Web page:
• Modifications to the Private Employment Agencies Act 1981

 

Active Time Period of Enforcement: 18th March 2020 onwards (up to a period of 2 years)

Calculation of the time period for an application to renew a license under Section 11(1) Private Employment Agencies Act 1981 shall not include the period from 18th March 2020 to 9th June 2020.  Usually the renewal of license shall be submitted 2 months before the expiry date.

 

  • Modifications to The Land Public Transport Act 2010 

 

Active Time Period of Enforcement: 1 August 2020 until 31 December 2021.

Calculation of the period for an application to renew a license for Public Service Vehicles and/or Goods Vehicles under Section 21 and Section 56 of The Land Public Transport Act 2010 (where the initial renewal shall not exceed 3 months to use the Public Service Vehicles of any class or any Goods Vehicles) shall not exceed 12 months to use the Public Service Vehicles of any class or Goods Vehicles.  

This subsection shall be accompanied by information any changes in technical specifications of the vehicle and/or information on temporary use of the vehicle and additional insurance coverage is to be determined by the Director General of Land Public Transport. The Director General of Land Public Transport is also able to impose on any condition of the authorization granted. However any Goods Vehicle authorized for the purpose of tourism shall now be operated by a tour operator under the Tourism Industry Act 1992. 

 

 

  • Modifications to the Commercial Vehicles Licensing Board Act 1987 

 

Active Time Period of Enforcement: 1 August 2020 until 31 December 2021.

Calculation of the period for an application to hold a license for Public Service Vehicles and/or Goods Vehicles under Section 23 of the Commercial Vehicles Licensing Board Act 1987 (where initially the period shall not exceed 3 months to hold a license for any Public Service Vehicles and/or Goods Vehicles) shall not exceed 12 months to hold a license for any Public Service Vehicles and/or Goods Vehicles.

This subsection shall be accompanied by any information any changes in technical specification and/or information on temporary use of the vehicle and/or additional insurance coverage is to be determined by the Board. The Board is also able to impose on any conditions on the authorization granted. 

Other than that, amendments under Section 24 of the Commercial Vehicles Licensing Board Act 1987 the period of an application to hold a license for ‘C’ and ‘A’ vehicles (where initially to hold a license for ‘C’ vehicles shall not exceed 3 months for the purpose of Public Service Vehicles or Goods Vehicles) shall not exceed 12 months for the purpose of Public Service Vehicles or Goods Vehicles.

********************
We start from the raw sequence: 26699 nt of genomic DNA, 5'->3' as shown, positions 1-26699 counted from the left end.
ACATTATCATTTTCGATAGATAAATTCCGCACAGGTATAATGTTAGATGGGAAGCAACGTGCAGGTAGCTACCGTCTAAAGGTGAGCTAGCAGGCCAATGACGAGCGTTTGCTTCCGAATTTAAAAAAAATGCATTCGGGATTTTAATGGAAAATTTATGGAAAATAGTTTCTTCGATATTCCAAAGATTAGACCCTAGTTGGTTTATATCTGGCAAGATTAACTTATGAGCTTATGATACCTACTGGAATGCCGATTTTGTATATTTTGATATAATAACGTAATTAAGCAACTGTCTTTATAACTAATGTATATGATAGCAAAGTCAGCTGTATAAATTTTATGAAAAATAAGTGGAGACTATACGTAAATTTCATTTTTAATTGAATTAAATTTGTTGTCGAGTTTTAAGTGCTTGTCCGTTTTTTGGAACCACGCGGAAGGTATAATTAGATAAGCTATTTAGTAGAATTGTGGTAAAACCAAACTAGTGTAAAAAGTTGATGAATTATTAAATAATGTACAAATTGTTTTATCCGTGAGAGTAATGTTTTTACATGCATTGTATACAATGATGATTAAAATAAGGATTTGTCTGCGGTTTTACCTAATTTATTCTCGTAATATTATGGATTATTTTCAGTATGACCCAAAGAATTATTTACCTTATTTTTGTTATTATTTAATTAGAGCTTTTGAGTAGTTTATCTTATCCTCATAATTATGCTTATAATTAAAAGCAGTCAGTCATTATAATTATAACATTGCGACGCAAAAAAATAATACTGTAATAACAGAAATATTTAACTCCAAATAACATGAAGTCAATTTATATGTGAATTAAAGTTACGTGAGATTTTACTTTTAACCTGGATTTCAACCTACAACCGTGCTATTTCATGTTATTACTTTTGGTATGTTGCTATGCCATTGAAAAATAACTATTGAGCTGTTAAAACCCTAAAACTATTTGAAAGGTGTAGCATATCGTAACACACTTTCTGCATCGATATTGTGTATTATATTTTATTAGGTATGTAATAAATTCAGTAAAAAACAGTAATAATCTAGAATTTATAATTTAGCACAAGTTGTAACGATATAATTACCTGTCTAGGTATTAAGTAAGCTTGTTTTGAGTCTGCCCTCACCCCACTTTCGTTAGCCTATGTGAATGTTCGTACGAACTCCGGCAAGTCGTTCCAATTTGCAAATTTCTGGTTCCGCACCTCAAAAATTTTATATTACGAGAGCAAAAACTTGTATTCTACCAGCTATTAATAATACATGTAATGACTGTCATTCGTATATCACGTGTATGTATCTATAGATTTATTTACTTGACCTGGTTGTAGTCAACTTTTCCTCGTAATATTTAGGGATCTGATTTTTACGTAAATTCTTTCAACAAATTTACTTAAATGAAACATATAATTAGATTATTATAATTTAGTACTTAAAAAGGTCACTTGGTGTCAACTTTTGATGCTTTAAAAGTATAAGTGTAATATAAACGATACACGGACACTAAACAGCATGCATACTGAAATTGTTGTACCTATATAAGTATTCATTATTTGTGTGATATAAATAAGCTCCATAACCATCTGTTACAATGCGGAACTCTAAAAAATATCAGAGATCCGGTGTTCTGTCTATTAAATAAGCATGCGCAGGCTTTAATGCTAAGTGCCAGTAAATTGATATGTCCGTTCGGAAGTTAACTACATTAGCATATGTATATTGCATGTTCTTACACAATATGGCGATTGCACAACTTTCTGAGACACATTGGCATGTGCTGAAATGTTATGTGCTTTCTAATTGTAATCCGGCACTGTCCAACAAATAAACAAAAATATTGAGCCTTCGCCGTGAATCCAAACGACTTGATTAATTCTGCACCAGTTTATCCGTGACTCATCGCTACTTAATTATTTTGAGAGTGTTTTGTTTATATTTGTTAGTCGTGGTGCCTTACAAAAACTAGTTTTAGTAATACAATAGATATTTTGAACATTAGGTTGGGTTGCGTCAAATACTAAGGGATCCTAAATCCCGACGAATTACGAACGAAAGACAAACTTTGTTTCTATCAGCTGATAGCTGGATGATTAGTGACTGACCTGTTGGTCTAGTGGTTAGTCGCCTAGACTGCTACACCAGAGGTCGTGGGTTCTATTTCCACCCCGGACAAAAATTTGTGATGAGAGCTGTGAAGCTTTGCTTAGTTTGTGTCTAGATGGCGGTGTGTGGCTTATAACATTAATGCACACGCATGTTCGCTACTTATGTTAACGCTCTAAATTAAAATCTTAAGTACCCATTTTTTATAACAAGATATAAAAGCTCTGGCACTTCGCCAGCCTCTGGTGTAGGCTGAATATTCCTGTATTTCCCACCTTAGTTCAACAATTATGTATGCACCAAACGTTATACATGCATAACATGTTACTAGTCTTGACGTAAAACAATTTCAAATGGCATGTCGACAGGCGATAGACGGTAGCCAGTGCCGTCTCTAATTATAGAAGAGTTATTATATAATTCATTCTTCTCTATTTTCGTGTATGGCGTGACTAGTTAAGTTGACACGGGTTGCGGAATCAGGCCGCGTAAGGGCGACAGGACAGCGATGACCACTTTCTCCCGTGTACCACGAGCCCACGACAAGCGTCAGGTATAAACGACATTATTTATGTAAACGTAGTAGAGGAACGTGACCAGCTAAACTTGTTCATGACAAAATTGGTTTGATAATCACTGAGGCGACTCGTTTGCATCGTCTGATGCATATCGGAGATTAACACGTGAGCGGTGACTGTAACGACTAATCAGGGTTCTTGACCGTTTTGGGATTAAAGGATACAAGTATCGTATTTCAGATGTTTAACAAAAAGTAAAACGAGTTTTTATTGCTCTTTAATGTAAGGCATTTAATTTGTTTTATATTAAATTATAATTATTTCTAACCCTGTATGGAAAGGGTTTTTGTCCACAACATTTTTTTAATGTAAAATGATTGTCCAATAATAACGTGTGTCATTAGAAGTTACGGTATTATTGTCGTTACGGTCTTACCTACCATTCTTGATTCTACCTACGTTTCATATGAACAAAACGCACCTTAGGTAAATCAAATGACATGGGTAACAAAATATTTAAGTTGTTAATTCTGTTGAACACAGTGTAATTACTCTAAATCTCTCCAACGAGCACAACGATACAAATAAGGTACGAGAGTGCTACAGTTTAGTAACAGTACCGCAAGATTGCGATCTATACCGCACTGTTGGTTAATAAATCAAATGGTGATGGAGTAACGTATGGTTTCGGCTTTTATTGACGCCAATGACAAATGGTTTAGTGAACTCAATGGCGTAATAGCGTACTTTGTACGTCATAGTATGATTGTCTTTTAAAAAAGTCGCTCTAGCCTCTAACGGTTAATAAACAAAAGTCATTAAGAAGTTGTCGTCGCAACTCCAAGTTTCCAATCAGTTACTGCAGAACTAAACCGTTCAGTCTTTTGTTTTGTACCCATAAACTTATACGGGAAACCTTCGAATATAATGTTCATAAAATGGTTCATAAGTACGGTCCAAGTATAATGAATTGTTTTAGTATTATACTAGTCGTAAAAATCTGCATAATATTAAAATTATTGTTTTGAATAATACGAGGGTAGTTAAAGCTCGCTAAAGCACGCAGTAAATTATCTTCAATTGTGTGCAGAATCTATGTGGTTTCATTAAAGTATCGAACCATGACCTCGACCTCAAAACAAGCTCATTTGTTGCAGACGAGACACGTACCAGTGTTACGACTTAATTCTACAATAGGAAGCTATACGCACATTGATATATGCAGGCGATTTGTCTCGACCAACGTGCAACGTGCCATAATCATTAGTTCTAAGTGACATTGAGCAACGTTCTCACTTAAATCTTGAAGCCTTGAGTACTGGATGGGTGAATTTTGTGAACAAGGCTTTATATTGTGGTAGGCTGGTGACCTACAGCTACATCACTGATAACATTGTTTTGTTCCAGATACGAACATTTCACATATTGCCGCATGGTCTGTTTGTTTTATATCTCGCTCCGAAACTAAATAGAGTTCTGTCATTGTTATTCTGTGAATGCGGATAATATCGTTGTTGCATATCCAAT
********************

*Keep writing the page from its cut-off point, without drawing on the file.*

This amendment shall be accompanied by any information any changes in technical specification and/or information on temporary use of the vehicle and/or additional insurance coverage is to be determined by the Board.The Board is also able to impose on any conditions on the authorization granted. 

 

  • Modifications to The Courts of Judicature Act 1964

 

Active time period of enforcement: 18th March 2020 onwards (up to a period of 2 years)

The new addition of Section 16A to Section 16 of the The Courts of Judicature Act 1964 states that the Chief Justice has the General Power to issue directions where he sees fit for the interests of the dispensation of justice, public safety, public health and public security.

Moreover, the amendments to Section 17 is to renumber the existing subsection (3A) as subsection (3B) and adding to subsection (3) that the Chief Justice may adjourn any meeting when it is not possible to be held and provide an alternative arrangement for the meeting. An addition of subsection (8) to Section 17 states that the Chief Justice is able to modify any provision of the Rules of Court 2012 and/or suspend the application of such rules in the interest of the dispensation of justice, public safety, public health and public security. The requirement for an annual meeting under Section 17A(1) is dispensed with.

 

 

  • Modifications to The Subordinate Courts Act 1948

 

Active time period of enforcement: 18th March 2020 onwards (up to a period of 2 years)

The new addition of Section 3A to Section 3 of the The Subordinate Courts Act 1948 states that the Chief Justice has the General Power to issue directions where he sees fit for the interests of the dispensation of justice, public safety, public health and public security. 

 

  • Modifications to The Subordinate Courts Rules Act 1955 

Active time period of enforcement: 18th March 2020 onwards (up to a period of 2 years)

Section 3 is modified by inserting subsection 3(6) states that the Chief Justice is able to modify any provision of the Rules of Court 2012 and/or suspend the application of such rules in the interest of the dispensation of justice, public safety, public health and public security. 

Conclusion 

It would have been ideal for this Bill to be in force since 18th March 2020 when the Movement Control Order (MCO) came into force. Nonetheless, as the saying goes – better late than never. 

Should this Covid-19 Bill in its current version be passed by the Parliament, the abovementioned amendments to the twelve (12) areas of law shall come into force. It remains to be seen if the bill would be the final legislature or the beginning of further legislative amendments to contain the impact of Covid-19 on Malaysia. 

PS. (PostScript) : The Covid-19 Bill has finally been gazetted on 23rd October 2020 and is currently in force and being regarded as the “Temporary Measures for Reducing the Impact of Coronavirus Disease 2019 (Covid-19) Act 2020”. We believe that the passing of the Covid-19 Act is indeed an applaudable effort as it benefits many individuals, startups and business entities that have been economically affected as a result of the ongoing Covid-19 pandemic. We remain positive that the passing of the Covid-19 Act will also provide clarity to all citizens of Malaysia pertaining to legal queries that may potentially arise as we navigate through uncharted waters.

 

Published on 17 August 2020.

Photo by Morning Brew on Unsplash